The Employer engages the architect, who conceptualizes the ideas of the Employer into a set of two dimensional drawings normally referred to as blue prints. Further to this, the architect draws up the plan for the proposed construction, specifies building materials and interior design finishes. As such, the architect may also make variations (change orders) in the plans as required by the Employer from time to time.

Based on the contractual arrangement, the architect may be an agent or representative of the Employer. This means that he carries out additional roles of ensuring the work is carried out as per the drawings and the specifications. In respect to this, the architect spearheads the project and coordinates with the contractor or project manager.

Architects also work hand in hand with structural engineers to design aesthetic structures which are safe and capable of withstanding the elements to which they will be exposed.

  • General/Prime Contractor

All contractors must be registered under the National Construction Authority that is a statutory body established by Section 3 (1) of the National Construction Authority Act.

The traditional role of the contractor is to transform in to realization what the architect has designed. In a Design & Build contract, the general contractor has additional design responsibilities and provides select materials for the architect to choose from.

In summary, the major responsibilities of a contractor are to; obtain all the relevant permits and approvals; planning, developing and coordinating activities in the building of structures; hiring, payment and supervision of workers; obtain specified materials from suppliers; control the budgetary allocations with exceptions of variations; and completion of the project within the stipulated time frames and implementation of any changes.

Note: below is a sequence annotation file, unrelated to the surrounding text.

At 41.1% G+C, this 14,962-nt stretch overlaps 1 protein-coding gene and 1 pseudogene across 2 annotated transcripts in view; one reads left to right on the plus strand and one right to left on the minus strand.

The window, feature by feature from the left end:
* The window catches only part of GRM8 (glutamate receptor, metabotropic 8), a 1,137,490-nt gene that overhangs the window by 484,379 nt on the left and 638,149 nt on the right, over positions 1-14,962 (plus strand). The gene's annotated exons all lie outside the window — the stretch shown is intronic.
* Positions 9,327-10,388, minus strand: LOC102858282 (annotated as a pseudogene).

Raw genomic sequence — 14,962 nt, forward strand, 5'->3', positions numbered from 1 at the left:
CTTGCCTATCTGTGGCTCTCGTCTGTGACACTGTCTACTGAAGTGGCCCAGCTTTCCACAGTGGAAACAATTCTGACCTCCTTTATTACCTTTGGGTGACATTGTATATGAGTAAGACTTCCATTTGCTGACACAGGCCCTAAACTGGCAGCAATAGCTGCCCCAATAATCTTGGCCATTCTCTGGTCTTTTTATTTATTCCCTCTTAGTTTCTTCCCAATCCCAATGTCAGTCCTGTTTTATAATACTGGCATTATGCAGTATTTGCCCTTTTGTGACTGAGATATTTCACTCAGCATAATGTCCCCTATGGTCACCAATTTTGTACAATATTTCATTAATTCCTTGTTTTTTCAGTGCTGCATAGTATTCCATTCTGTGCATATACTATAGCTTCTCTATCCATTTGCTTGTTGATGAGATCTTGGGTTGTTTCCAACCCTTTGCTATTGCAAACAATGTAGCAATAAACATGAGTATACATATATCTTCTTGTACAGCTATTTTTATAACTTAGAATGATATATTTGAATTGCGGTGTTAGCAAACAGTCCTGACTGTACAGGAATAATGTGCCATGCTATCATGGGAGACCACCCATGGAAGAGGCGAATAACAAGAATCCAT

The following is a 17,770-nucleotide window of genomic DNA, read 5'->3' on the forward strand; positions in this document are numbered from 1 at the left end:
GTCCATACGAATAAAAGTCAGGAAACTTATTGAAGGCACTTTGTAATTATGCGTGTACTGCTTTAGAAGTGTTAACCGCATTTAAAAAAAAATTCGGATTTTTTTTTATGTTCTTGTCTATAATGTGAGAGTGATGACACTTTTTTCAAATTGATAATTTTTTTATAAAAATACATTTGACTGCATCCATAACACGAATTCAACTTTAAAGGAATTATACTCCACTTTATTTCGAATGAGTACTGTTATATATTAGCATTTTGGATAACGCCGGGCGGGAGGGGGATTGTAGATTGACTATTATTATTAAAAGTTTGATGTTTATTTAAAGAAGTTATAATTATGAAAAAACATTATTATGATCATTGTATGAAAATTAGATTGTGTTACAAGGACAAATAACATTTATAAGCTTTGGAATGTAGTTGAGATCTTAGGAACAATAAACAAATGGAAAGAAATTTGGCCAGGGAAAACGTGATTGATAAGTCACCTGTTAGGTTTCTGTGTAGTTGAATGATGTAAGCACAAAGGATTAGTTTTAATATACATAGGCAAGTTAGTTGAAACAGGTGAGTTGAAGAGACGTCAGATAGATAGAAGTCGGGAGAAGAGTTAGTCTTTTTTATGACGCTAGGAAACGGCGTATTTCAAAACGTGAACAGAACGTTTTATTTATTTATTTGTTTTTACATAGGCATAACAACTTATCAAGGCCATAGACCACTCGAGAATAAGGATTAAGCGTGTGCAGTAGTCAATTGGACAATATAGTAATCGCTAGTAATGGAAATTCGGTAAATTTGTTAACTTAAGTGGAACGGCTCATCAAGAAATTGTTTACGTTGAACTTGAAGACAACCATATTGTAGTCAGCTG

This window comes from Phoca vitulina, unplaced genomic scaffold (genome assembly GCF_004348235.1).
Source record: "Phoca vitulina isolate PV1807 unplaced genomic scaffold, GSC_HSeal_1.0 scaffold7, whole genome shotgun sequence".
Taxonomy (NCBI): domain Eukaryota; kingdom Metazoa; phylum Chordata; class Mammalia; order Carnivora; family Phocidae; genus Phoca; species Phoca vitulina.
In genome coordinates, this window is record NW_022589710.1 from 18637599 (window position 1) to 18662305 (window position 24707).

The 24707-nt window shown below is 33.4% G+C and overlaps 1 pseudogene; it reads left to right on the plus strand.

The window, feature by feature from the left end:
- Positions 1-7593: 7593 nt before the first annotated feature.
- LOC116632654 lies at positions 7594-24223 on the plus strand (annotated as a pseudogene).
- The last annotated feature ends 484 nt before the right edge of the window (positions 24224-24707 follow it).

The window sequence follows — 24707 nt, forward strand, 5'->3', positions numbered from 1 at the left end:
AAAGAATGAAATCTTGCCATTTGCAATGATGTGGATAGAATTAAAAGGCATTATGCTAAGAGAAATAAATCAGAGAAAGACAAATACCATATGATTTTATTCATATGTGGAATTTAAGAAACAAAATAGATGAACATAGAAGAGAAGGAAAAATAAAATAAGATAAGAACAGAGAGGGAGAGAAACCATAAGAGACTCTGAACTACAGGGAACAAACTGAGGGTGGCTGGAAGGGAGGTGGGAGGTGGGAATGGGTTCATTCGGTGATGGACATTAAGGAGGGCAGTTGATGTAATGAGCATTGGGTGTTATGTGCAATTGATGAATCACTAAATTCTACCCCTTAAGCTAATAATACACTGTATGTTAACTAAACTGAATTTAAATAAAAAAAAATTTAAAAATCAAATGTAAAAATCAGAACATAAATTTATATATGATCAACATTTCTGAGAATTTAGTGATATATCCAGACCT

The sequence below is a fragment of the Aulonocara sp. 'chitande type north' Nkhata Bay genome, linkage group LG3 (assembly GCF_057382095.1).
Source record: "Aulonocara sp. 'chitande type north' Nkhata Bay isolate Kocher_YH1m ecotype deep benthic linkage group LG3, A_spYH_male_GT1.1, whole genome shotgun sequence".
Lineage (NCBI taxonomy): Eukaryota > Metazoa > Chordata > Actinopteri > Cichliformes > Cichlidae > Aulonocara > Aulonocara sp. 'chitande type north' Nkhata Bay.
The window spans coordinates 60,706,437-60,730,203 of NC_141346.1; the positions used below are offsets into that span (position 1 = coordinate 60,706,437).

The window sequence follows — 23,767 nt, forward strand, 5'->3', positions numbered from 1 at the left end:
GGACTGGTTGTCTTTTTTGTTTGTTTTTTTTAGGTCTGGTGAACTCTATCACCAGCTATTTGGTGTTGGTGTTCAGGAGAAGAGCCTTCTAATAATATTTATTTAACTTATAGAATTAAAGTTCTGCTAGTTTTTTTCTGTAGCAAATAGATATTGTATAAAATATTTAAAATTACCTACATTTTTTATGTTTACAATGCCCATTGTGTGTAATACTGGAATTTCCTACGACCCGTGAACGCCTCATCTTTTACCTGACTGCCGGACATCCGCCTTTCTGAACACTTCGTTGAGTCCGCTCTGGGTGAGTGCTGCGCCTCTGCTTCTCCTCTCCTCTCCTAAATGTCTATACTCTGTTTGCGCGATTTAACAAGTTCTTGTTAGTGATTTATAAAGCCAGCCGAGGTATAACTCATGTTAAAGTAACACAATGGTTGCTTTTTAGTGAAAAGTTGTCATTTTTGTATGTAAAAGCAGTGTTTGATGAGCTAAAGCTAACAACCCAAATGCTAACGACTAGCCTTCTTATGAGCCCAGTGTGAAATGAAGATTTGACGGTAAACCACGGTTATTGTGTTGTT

The general contractor normally engages Subcontractors. These are professionals in specialized fields such as electric wiring, plumbing, carpentry, masonry, air condition supply, painting and steel fixing.

  • Quantity Surveyor

This is a licensed professional who is registered with the Board of Registration of Architects and Quantity Surveyors.

As the name suggests, their primary role is to quantify the various resources such as labour, supervision, plant and materials required for a project. Following this, the quantity surveyor will then provide estimates for the project budget and analyzes the effect of design changes on the budget.

 It is well recognized that the most important mandate of the quantity surveyor is the preparation of Bill of Quantities (B.Qs). The B.Qs is crucial in; producing the tender document; management of the tender process; variations control; negotiation and assessment of claims; valuing completed works and providing expert witness reports in case of a dispute.

  • Lawyers/Advocates

Construction law is a relatively exciting field for legal practitioners.

Lawyers assist in tasks such as; drafting of complex agreements; drawing instruments for banking facilities; negotiating construction or other land related contracts, warranties and advising on compliance related issues. In the event of disputes, construction lawyers are fundamental in guiding the dispute resolution processes.


From the foregoing, it is clear that the construction sector is a diverse industry that encompasses a wide array of multidisciplinary professions. It is therefore in the best interests of the society at large for these professionals to work in harmony in order to construct safer, durable and environmental friendly structures.

Should you need any assistance in relation to any real estate and property development, contractual management, construction, infrastructure and projects, public private partnerships, conveyancing, real estate financing or any general advice, kindly contact as at info@wka.co.ke